It’s a bizarre topsy-turvy world when the best film I see over the Christmas period isn’t the Middle Earth related one but the start of the franchise that I really wasn’t sure about – Paddington. Far from being a saccharine child focussed endeavour there’s a genuine warmth to the whole film, a real dollop of humour (just the right side of risqué at times to appeal to the older audience members), terrific acting from all involved and some of the best animatronic / CGI characterisation for a long time.
Another year, another return to Middle Earth. This one promises to be the last one (at least until the Tolkien family decide they need another cash injection), and I’ll try and comment on it outside of the context of the wider set of films (although I will touch on that at a later date). Once again, none HFR / 3D this time around – not getting burnt by that again, and also on the same screen as I’ve seen the previous two instalments so no dodgy screen / projection issues clouding the issue.
You cannot fault the scale of the ambition.
Fincher’s latest film continues to build upon the themes that have dominated his last films; surveillance and its affect upon our lives, the façade that we present in public as opposed to private and the nature of celebrity. Fixed to a stronger narrative than The Girl with the Dragon Tattoo (Fincher is more comfortable exploring America’s obsessions than Europe’s), it still feels subversive in its presentation, but is far more troubling than his previous films because the lines are far greyer. For once Fincher doesn’t provide the answer at resolution but instead leaves the audience to makes its mind up. There are no flashy dramatic sequences, no mind-bending editing, instead the story is told slowly and methodically leaving the hysterics to the watching audience as it tries to piece together what it has seen, with each film Fincher grows more and more confident in his ability to make a good film without needing to provide spectacle.
Is there a longer, more nuanced cut of Marvels latest juggernaut? One that doesn’t sacrifice plot and characterisation for empty spectacle and a desire to set up a larger franchise? Guardians of the Galaxy isn’t Transformers / Sucker Punch bad, but it is a major disappointment given the likeable popcorn nature of Marvels previous film, uneven in tone and lacking in the charm that moved along the others. Whilst I’ve generally been able to forgive the minor problems with previous Marvel films, here they are too apparent in a move to create a marketing experience rather than a cohesive film.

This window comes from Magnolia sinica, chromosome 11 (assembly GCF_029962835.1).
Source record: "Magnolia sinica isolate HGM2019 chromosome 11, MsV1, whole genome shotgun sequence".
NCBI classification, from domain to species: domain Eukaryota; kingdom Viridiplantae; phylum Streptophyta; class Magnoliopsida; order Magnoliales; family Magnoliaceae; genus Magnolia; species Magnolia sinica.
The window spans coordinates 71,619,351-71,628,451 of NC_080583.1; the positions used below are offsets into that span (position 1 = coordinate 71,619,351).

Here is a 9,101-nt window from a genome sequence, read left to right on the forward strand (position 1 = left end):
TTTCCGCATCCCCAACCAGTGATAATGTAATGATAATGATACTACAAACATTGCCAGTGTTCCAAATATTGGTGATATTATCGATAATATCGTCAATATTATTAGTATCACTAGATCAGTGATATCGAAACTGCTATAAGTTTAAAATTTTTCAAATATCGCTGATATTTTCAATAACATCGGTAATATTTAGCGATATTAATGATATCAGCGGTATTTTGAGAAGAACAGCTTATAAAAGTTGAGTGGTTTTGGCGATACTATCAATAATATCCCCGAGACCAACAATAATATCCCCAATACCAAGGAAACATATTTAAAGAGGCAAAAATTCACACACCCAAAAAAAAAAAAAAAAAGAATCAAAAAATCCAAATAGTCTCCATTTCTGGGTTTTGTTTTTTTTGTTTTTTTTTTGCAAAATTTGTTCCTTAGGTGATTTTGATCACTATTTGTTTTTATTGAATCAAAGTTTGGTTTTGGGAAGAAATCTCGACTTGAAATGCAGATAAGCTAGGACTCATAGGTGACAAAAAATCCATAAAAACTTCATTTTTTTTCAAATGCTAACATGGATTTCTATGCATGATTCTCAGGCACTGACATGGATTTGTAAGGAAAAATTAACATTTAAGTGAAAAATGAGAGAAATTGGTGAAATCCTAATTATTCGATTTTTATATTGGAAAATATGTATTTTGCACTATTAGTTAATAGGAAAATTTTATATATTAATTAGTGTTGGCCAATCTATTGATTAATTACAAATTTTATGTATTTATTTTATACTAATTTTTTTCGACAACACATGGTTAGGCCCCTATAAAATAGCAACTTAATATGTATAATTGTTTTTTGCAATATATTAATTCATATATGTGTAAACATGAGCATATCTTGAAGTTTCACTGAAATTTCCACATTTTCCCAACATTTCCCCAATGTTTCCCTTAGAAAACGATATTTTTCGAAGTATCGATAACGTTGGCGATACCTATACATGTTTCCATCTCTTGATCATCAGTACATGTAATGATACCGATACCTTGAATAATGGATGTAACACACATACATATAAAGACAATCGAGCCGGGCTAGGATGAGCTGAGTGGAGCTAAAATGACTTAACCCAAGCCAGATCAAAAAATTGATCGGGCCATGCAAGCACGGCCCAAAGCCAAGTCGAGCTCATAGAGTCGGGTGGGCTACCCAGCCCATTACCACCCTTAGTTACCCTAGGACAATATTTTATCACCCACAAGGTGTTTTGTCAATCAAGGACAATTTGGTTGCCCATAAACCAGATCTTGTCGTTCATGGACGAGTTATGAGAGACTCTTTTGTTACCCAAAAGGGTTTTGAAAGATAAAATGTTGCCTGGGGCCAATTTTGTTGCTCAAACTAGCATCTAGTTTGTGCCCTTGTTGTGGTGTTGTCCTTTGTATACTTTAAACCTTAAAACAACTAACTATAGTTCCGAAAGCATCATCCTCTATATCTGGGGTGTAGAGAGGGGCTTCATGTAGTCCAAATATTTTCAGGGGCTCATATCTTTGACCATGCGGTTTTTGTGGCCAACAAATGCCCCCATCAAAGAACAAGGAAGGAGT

A quick chat around the office reveal there are two distinct camps, those that love Wes Anderson precisely because his films are so quirky and unusual, and those that hate him for the same reason. There would appear to be no middle ground what so ever, you either signed up from the first film you saw or decided it just wasn’t for you (although Fantastic Mr. Fox appears to buck this trend a little). The good news for the former is that his latest film is the most Wes Anderson-ly Wes Anderson film to date, deeply quirky, wonderfully designed to within an inch of its life and just a step above being slight as to be delightful without being a pointless exercise. If you’ve not been converted in the past this isn’t going to be the film that does it for you, if you have then you know exactly what you’re sitting down to see even before the credit role.
More deeply plotted, far broader in it scope and longer than its predecessor, The Raid 2 eventually offers the same demented thrills as the first film but feels like a far stronger film. Whilst the pared down nature of the first film meant it could be summed up as “Man fights his way out of criminal infested tower block”, this is harder to pigeon hole – it’s closer in tone to the early John Woo films, far more concerned with the nature of loyalty between men on the opposite sides of the criminal divide than pure visceral motives. If the film has one weakness it’s that it possibly asks a little too much of its star in terms of acting – moody and pensive he can do, anything deeper is sometimes problematic – but this is the films only flaw.
For the first hour of its running time, the somewhat inevitable Captain America sequel is not what you expect. For one, for a film based on the most square jawed of square jawed heroes appears to have the beginnings of a subversive streak. Secondly, the usual mismatched buddy aspect that has driven the other Marvel films of late is missing, replaced by something far sparkier (and a welcome relief from a more serious, down to ear,h plot). If it unfortunately slides into a more conventional Marvel pattern during the last half hour, it is at least more interesting in the manner in which it gets there. This isn’t top flight summer blockbuster territory (it doesn’t really explore any deeper issues then “big government is bad”), but it is solid entertainment.
Occasionally a film comes along that you know that if you’ve even a passing interest in cinema as an art form you need to see, but going to see it you steel yourself because you know it’s not going to be an enjoyable experience. 12 Years a Slave falls firmly into that category – it’s superb and well worth watching, but it’s a difficult experience to recommend because it’s such a difficult experience. Few films create such a feeling of hopelessness as this, but then few tackle as difficult a subject in such an even handed manner. Whilst the evil of slavery is fully exposed (and be aware, this film has a level of brutality rarely seen at this certificate), the film allows the audience to make its own mind up as to whether the people involved are truly evil or just ignorant as a result of society.